Zurbuchen’s memo to Scolese directs the lab to retain the basic elements of the mission—the 2.4-meter mirror, widefield camera, and coronagraph—but to seek cost-saving “reductions.” Hertz says this will require reducing the capabilities of instruments but ensuring they remain “above the science floor laid down by the decadal survey.” The coronagraph will be recategorized as a “technology demonstration instrument,” removing the burden of achieving a scientific target. The change will also save money, Hertz explains.

    Hertz says exoplanet researchers shouldn’t worry about the proposed changes. “We know we’ll get good science out of the coronagraph. We’ll be able to see debris disks, zodiacal dust, and exoplanets in wide orbits,” he says. Astronomers wanting to see Earth twins in the habitable zone may be disappointed, however.

    Zurbuchen also asked project managers to save money in the ground segment and by letting industry build some components or subsystems. The WFIRST team will need to submit a revised design by February 2018, before vendors are chosen, to begin building the hardware.

    If costs continue to escalate, Zurbuchen says in his memo, NASA may need to abandon the 2.4-meter mirror and revert to the original, cheaper design using a 1.5-meter one. “That is plan B,” says Hertz, “but we very much like the 2.4-meter mirror.”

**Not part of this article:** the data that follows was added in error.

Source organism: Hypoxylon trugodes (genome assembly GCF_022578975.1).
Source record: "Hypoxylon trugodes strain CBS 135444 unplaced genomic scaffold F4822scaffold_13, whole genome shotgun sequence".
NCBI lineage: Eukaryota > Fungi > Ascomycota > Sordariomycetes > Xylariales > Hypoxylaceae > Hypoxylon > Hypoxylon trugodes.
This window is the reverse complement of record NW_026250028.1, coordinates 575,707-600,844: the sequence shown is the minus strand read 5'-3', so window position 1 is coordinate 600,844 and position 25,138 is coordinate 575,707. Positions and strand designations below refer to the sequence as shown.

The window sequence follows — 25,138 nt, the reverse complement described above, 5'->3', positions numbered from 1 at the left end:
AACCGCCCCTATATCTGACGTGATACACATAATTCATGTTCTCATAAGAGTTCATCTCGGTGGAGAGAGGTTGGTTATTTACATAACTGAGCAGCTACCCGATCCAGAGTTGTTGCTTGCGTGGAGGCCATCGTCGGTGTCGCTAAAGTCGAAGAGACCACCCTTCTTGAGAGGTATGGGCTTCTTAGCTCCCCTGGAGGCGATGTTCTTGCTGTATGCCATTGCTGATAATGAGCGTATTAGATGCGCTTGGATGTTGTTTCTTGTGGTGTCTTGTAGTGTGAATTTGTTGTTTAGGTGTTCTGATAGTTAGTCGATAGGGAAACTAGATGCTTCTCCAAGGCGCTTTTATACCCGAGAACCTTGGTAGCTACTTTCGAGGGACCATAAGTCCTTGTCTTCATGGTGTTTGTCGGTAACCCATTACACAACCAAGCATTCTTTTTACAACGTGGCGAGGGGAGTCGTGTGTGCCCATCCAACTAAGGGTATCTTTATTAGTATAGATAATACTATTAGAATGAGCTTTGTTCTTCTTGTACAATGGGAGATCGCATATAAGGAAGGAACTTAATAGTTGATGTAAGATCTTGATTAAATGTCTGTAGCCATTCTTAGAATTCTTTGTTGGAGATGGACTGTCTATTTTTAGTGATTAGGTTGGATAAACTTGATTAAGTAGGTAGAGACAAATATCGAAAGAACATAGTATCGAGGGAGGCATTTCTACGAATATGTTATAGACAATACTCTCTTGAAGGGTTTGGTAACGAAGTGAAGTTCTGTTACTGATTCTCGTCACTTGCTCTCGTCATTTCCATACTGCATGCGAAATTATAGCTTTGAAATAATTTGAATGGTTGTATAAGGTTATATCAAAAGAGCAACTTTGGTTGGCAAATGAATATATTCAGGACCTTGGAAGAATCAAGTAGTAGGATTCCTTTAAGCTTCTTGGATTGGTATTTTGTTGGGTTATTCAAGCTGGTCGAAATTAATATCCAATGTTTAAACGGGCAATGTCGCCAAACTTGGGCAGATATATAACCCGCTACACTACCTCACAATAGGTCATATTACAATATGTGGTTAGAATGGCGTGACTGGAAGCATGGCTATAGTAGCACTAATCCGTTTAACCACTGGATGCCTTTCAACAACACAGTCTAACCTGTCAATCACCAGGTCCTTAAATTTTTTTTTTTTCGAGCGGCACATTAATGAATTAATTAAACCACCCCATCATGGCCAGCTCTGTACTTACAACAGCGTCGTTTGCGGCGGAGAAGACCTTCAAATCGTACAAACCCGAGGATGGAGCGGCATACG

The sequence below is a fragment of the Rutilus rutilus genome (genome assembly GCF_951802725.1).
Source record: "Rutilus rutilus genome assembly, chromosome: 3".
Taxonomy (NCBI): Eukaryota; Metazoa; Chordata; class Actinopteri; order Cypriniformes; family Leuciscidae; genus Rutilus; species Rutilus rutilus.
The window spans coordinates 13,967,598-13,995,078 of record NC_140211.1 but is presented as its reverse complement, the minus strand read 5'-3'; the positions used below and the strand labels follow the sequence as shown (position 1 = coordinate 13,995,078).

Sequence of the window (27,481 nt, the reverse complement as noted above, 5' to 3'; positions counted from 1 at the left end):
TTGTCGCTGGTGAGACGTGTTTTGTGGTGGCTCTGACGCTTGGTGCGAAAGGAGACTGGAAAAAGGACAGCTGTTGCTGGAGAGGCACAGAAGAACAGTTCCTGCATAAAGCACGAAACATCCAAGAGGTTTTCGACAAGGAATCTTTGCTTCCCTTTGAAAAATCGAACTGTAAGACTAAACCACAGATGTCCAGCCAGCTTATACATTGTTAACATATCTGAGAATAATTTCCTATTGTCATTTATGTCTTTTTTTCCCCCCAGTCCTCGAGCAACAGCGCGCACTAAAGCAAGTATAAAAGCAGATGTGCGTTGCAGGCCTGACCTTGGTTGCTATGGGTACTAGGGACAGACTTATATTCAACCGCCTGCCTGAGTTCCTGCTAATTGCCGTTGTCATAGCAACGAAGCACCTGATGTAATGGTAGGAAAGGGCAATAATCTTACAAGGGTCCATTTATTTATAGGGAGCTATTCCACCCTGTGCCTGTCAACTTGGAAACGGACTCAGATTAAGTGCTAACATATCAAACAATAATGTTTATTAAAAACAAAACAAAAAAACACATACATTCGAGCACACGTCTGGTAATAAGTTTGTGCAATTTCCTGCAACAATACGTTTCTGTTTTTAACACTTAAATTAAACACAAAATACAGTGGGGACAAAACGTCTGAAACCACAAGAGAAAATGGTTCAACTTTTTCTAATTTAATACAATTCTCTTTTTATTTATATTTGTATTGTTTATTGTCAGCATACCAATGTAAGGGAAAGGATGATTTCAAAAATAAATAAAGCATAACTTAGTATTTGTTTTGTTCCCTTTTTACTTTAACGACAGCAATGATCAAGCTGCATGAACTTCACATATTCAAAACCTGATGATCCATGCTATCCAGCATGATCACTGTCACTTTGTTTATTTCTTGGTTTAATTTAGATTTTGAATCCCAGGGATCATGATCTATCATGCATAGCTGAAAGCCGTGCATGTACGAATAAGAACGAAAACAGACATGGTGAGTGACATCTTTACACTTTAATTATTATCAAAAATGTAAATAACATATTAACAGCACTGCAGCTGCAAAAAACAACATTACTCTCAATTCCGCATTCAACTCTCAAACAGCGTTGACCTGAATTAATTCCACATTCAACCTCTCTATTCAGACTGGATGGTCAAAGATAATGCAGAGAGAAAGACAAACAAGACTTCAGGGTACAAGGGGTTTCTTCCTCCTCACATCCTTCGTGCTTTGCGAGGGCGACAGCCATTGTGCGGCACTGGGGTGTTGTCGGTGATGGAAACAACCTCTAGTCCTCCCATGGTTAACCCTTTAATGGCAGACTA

See the full article here .

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  • richardmitnick 11:21 am on November 23, 2012 Permalink | Reply
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    From ESA Hubble, Too Good to Miss: “Merging clusters in 30 Doradus” 


    ESA/Hubble

    This is a Hubble Space Telescope image of a pair of star clusters that are believed to be in the early stages of merging. The clusters lie in the gigantic 30 Doradus Nebula [also known as Tarantula Nebula], which is 170,000 light-years from Earth

    dor
    Credits: NASA, ESA, and E. Sabbi (ESA/STScI) Acknowledgment: R. O’Connell (University of Virginia) and the Wide Field Camera 3 Science Oversight Committee